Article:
It will come as a surprise to my students to learn that, contrary to the rumours, I don’t spend all my free time drinking wine, eating pizza, and binge-watching Mad Men. In between all of that I have been researching and planning my new book which I hope to complete in 2017 and publish with Manchester University Press. To help me with this, the School of Liberal and Performing Arts have kindly approved my application for Sabbatical leave, allowing me to take time away from teaching in Semester 2. Now I have no excuses not to write! An overview of the book can be found below.
Troubled Mirrors: Conceptualisations of ‘the West’ and ‘the East’ in Britain, 1789-1914.
This monograph explores the ways in which British thinkers conceptualised and represented the ‘West’ and the ‘East’ in the period 1789-1914. It seeks to challenge Edward Said’s seminal Orientalism (1978), which claims that Europeans always approach the Orient from a position of self-confidence, and have produced a discourse on Eastern inferiority which was first sustained by misconceptions of Islam and later accommodated to racial ideas and secular imperial designs. I argue that subsequent research has been unduly reliant on Said’s thesis, as scholars such as Catherine Hall, Christine Bolt, and Bernard Porter, have all emphasised the Victorian ‘gospel of progress’, the hardening of racial attitudes, and the jingoism of the later nineteenth century.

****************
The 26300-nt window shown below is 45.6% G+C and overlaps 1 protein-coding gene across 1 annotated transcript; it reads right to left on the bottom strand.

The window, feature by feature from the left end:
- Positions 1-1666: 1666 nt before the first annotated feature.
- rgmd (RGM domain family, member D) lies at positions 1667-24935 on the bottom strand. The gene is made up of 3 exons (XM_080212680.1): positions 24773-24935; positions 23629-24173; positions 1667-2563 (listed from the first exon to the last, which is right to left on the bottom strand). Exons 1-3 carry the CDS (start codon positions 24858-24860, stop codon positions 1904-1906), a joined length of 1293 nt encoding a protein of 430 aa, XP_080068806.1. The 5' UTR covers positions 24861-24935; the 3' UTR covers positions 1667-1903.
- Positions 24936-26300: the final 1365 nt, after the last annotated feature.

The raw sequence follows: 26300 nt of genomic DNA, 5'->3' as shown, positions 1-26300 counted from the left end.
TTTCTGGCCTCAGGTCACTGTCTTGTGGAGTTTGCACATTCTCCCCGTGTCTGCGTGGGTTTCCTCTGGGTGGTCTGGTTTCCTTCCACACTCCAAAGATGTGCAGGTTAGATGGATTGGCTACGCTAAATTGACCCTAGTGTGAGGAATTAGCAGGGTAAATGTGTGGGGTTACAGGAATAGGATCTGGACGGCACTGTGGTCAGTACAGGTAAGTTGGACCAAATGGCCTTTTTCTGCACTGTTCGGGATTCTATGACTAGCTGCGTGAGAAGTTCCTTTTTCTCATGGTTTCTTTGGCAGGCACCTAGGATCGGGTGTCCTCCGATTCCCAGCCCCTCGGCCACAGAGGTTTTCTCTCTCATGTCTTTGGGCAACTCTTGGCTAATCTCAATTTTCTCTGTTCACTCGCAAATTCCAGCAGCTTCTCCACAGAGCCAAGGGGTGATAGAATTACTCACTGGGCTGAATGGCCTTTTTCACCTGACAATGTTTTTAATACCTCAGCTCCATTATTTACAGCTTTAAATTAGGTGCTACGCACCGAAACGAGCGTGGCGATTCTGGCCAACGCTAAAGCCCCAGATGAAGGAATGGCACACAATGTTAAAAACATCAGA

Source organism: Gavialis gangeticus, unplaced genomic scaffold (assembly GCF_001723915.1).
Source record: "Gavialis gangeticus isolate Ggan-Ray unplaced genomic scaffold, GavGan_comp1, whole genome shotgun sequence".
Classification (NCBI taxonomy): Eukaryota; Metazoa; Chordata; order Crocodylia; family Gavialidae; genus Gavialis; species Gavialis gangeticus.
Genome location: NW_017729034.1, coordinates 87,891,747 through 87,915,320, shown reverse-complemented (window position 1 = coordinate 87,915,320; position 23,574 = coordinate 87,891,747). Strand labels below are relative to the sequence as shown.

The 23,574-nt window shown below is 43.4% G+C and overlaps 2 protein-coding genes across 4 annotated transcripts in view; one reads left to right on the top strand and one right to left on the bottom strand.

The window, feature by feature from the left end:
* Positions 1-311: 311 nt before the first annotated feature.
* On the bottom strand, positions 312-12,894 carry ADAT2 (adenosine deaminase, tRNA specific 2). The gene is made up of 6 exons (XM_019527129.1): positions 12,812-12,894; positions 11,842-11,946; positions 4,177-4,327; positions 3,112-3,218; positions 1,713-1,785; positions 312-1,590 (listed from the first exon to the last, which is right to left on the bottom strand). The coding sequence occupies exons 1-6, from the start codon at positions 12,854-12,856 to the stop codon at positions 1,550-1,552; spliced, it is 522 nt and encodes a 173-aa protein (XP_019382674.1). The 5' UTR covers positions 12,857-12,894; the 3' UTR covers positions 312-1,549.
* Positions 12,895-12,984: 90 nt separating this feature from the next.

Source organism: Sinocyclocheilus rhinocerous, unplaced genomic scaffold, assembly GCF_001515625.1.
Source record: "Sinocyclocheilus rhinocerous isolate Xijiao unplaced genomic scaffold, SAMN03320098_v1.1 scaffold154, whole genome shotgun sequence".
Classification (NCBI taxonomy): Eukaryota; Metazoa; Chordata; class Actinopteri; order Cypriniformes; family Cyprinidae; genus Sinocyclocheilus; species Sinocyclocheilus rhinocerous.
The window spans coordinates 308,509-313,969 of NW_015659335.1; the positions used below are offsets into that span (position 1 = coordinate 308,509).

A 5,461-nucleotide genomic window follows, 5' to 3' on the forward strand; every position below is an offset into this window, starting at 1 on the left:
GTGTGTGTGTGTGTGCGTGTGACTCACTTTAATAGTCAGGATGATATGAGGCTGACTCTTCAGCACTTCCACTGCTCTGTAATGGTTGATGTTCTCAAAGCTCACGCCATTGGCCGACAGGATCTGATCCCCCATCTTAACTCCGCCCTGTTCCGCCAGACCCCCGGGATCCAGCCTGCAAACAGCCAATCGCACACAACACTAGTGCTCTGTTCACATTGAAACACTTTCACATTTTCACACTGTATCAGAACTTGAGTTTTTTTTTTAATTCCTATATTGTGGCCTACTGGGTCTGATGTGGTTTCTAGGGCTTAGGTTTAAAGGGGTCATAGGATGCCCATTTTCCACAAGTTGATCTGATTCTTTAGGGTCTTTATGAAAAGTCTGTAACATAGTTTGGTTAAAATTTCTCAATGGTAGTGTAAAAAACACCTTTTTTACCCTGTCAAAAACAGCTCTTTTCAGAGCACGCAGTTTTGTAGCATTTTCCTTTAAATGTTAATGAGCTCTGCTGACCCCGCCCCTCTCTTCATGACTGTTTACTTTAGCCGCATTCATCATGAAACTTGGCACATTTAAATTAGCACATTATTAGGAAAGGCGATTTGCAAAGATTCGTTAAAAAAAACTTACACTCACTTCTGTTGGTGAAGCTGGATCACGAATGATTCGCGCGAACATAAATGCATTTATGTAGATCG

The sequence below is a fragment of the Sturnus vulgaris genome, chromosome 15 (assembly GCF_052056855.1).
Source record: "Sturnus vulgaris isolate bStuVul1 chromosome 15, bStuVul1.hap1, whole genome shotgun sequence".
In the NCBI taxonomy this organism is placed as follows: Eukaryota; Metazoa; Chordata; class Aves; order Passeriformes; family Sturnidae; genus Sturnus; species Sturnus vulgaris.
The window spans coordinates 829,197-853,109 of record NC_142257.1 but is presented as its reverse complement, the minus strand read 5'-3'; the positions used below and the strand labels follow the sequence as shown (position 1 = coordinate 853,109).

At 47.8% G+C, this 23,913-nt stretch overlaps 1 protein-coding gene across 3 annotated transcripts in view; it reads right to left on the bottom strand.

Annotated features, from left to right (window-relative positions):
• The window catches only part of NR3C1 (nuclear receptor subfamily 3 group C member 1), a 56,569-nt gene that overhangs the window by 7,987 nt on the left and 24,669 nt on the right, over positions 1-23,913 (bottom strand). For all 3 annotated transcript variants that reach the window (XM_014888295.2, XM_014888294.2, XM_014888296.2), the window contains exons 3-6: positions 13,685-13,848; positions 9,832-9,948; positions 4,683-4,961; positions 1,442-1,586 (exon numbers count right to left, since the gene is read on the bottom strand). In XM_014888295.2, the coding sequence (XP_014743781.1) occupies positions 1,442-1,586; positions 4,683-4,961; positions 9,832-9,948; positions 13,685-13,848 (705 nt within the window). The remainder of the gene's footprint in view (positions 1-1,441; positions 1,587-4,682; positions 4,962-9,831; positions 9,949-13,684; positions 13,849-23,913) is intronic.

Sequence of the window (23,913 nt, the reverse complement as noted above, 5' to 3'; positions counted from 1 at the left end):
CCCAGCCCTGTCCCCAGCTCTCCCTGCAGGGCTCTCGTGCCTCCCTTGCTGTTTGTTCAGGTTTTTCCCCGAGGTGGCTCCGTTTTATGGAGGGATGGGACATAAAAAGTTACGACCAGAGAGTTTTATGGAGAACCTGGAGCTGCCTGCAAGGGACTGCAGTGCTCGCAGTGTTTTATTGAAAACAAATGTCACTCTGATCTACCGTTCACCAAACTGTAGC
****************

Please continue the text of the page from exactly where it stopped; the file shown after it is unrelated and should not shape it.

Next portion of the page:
I draw on criticisms of Said advanced, for example, by Albert Hourani, Bernard Lewis, and Lisa Lowe, to build a framework for the re-assessment of nineteenth-century Orientalism. The first part of this book will argue that Western ‘auto-stereotypes’ were shaped by a sense of Europe’s own heritage and did not rely on disparagement of the East. It will be demonstrated that the Victorian idea of the ‘self’ was unstable, involved a complex negotiation between the ancient and modern worlds, and reflected tensions in the relationship between the metropole and its scions in Ireland, the United States, and the white settler colonies.
The second part of this book turns to the conceptualisation of the Orient, and asserts that portrayals of the East did not necessarily empower the Occidental self-image and were not always associated with the rhetoric and ambitions of empire. Despite the emergence of racial theories, Victorian discourses of ‘otherness’ remained rooted in religious prejudice, and the rival faiths of Islam and Judaism were presented as mortal threats to the integrity of Euro-Christendom. The sense of anxiety at confrontation with the Orient was only reinforced by successive imperial crises including the Indian Mutiny (1857), the Morant Bay Rebellion in Jamaica (1865), and the death of General Gordon at the hands of the Mahdi in Khartoum (1885).